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Former USDA/1890's Scholarship Recipient Makes Career in Public Health at USDA

Posted by Catherine Cochran, USDA Office of Communications in Initiatives
May 08, 2015

On Wednesday, Secretary Vilsack signed a renewed Memorandum of Understanding with the Council of 1890 Universities, reaffirming USDA’s partnership with all 19 1890’s Universities across the country. Through this memorandum the USDA is able to put forth a collaborative effort to encourage more opportunities for students and graduates to work at the USDA or in careers related to food, agricultural science and natural resources. In partnering with 1890 Universities we are able to set up an equitable exchange of expertise and resources that will help strengthen the overall capacity of each institution of learning, as well as the USDA.  The following story demonstrates how one USDA 1890’s scholarship recipient has made rewarding career in public health.

Nisha Antoine, a USDA microbiologist and Lieutenant Commander of the U.S. Public Health Service Commissioned Corps, has always understood the relationship between personal health and public health. As a child with asthma, she spent a lot of time in the emergency room, and she was inspired by her doctors and nurses to want to take care of other children as an adult. From elementary school through college at the University of Maryland-Eastern Shore, Nisha enjoyed studying biology, a path she knew would eventually lead to a career of caring for others. When she was a senior in high school, an application for the USDA/1890 National Scholars Program came in the mail, and her mother encouraged her to apply. Today, she says receiving the scholarship and going to an 1890’s institution afforded her opportunities that she may not have experienced otherwise.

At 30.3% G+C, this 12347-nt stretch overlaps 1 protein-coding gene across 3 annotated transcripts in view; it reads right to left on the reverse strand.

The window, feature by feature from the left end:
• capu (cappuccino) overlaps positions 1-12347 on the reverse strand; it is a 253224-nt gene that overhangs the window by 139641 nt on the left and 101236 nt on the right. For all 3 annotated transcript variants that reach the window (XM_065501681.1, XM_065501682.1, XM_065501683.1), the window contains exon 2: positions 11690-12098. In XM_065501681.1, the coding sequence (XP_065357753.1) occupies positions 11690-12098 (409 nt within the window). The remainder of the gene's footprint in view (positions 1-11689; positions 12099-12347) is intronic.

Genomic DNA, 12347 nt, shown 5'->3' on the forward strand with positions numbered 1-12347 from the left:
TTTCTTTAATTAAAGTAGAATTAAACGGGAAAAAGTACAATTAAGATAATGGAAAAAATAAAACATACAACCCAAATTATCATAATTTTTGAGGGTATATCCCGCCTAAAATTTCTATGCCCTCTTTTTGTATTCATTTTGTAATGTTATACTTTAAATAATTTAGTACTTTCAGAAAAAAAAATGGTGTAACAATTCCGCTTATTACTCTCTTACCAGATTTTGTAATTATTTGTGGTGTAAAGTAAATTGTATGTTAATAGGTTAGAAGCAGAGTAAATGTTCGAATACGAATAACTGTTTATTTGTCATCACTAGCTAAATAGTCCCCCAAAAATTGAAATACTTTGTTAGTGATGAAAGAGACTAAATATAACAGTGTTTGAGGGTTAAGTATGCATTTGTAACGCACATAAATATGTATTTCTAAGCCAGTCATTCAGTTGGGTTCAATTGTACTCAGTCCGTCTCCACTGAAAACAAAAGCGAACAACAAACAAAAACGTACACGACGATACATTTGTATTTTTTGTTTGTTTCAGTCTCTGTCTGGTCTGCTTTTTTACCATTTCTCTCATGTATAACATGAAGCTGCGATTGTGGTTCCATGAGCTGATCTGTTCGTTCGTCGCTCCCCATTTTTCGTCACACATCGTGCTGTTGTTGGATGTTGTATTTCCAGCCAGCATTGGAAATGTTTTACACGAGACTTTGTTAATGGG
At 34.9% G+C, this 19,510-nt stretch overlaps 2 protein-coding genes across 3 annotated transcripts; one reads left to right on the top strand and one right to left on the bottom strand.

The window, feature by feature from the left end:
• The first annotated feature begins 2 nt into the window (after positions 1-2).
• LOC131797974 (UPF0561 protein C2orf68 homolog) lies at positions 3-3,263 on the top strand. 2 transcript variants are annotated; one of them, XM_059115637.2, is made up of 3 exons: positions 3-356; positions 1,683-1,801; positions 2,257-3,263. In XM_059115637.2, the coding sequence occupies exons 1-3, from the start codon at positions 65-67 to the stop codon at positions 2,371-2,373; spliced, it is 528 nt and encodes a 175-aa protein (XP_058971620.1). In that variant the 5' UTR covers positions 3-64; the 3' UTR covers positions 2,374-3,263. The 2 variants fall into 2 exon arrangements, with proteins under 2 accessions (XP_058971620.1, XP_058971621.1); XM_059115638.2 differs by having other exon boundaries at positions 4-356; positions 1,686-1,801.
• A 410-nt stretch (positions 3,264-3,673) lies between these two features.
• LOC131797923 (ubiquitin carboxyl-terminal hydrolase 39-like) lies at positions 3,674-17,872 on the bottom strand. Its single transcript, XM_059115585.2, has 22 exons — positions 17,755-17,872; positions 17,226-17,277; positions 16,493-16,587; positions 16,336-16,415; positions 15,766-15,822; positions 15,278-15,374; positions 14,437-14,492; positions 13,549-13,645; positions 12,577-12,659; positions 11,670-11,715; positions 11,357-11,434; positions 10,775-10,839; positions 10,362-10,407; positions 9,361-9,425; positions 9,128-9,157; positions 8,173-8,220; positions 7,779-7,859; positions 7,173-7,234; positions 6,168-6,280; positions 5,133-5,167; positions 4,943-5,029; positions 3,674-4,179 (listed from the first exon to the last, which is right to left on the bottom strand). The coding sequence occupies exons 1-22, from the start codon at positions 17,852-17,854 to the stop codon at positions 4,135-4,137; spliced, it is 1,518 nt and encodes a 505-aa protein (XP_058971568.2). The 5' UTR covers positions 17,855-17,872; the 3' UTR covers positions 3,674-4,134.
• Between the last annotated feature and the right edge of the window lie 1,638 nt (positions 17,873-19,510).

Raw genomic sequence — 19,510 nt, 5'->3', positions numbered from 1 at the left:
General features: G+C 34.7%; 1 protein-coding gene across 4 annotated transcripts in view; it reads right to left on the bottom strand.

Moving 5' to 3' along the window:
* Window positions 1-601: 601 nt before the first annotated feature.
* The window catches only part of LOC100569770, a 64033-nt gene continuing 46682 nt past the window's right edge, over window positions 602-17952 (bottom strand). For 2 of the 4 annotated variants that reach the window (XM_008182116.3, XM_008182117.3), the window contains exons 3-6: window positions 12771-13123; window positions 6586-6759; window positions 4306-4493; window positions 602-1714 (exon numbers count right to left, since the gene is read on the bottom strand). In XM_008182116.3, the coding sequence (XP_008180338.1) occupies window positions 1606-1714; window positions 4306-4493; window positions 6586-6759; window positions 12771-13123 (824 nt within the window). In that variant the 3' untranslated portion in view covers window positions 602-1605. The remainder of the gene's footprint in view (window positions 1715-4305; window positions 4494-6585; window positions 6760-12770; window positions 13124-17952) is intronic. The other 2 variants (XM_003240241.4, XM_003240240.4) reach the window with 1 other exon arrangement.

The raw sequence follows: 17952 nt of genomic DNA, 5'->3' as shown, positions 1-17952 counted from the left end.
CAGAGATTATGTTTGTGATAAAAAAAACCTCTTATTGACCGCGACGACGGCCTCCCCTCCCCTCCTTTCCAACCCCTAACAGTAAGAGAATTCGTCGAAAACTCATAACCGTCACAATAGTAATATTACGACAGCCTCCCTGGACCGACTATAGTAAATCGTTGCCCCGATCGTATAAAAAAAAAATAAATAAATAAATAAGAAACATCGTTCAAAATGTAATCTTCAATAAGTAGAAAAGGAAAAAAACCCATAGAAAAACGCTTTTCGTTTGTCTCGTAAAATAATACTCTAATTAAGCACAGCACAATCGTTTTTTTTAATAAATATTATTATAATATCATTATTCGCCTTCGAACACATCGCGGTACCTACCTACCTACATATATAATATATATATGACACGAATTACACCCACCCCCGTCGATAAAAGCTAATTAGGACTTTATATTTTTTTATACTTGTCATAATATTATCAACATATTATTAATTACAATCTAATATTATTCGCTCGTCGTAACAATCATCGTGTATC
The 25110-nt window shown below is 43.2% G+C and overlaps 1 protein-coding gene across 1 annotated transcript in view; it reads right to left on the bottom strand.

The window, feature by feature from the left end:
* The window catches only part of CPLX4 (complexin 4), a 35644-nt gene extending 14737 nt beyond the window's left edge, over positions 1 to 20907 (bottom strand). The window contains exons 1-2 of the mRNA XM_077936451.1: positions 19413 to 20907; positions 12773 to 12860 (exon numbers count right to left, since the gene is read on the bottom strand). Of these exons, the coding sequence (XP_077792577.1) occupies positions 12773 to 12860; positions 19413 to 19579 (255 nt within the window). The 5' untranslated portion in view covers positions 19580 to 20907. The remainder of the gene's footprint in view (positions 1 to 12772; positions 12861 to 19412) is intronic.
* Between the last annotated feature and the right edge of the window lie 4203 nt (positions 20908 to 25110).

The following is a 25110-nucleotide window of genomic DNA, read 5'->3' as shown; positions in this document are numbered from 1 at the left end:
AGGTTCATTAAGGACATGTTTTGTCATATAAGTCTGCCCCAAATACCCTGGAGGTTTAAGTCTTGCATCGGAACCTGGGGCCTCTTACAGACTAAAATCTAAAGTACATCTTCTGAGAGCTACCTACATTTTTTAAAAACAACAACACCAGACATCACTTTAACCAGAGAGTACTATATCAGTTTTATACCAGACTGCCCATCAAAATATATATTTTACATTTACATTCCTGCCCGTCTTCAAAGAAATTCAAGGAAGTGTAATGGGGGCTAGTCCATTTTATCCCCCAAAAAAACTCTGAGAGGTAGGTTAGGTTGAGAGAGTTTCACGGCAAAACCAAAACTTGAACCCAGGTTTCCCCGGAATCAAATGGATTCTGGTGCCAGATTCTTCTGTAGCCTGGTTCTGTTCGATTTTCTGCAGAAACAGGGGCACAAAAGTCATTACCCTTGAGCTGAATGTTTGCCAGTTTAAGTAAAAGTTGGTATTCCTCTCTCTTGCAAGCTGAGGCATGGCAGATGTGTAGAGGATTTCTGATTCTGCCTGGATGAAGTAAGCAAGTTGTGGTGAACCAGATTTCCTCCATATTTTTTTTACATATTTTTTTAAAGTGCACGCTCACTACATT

Nisha says, “For me, being a [1890’s] scholar meant having support and a team of folks that wanted to ensure my success.” Attending a smaller university, and being a part of the agriculture department specifically, meant she was part of a small community that facilitated close relationships with professors and fellow students.  She is still in contact with people she met at agricultural conferences while in college.

As another component of being an 1890’s scholar, Nisha worked in the USDA Food Safety and Inspection Service’s Office of Public Health Science during summers while earning her degree in Pre-Veterinary Medicine/Animal Science and a minor in Biology, and she joined the agency full-time after graduating in 1999. She continued her education, earning a Master of Public Health degree in Epidemiology/Biostatistics from George Washington University in 2006, and in 2007 she joined the U.S. Public Health Service Commissioned Corps, an elite team of more than 6,500 public health professionals dedicated to delivering the nation’s public health promotion and disease prevention programs and advancing public health science.

Today, Nisha leads FSIS’ Microbiological Analysis and Data Team, whose work helps the agency prioritize its food safety goals. She says she enjoys her additional work with USPHS, because “I no longer just fulfill the food safety mission. I now fulfill a mission that incorporates all aspects of public health.”

Dedicated to protecting public health not only for her generation but for generations to come, Nisha says of being a mother to two young sons, “If they grow up being compassionate and caring people who make a difference in people’s lives, I will have done a good job.”

As for career advice for other young people interested in a public service career, Nisha says, “I would recommend this program to any and every one.  The scholars are a part of group of like-minded individuals that will support you and that want to succeed.  And you have a career, not just a job, not only after graduating from undergrad but during.  Scholars are placed within an USDA agency that can and will utilize their skills and technical knowledge.   You can’t beat that.  For anyone interested in such a program, I would say study, make your grades a priority, research the program and the department so you have an idea of where you think you fit in.  I would have never imagined that I would still be with USDA today but my time with this department has been a positive experience for me.”

Category/Topic: Initiatives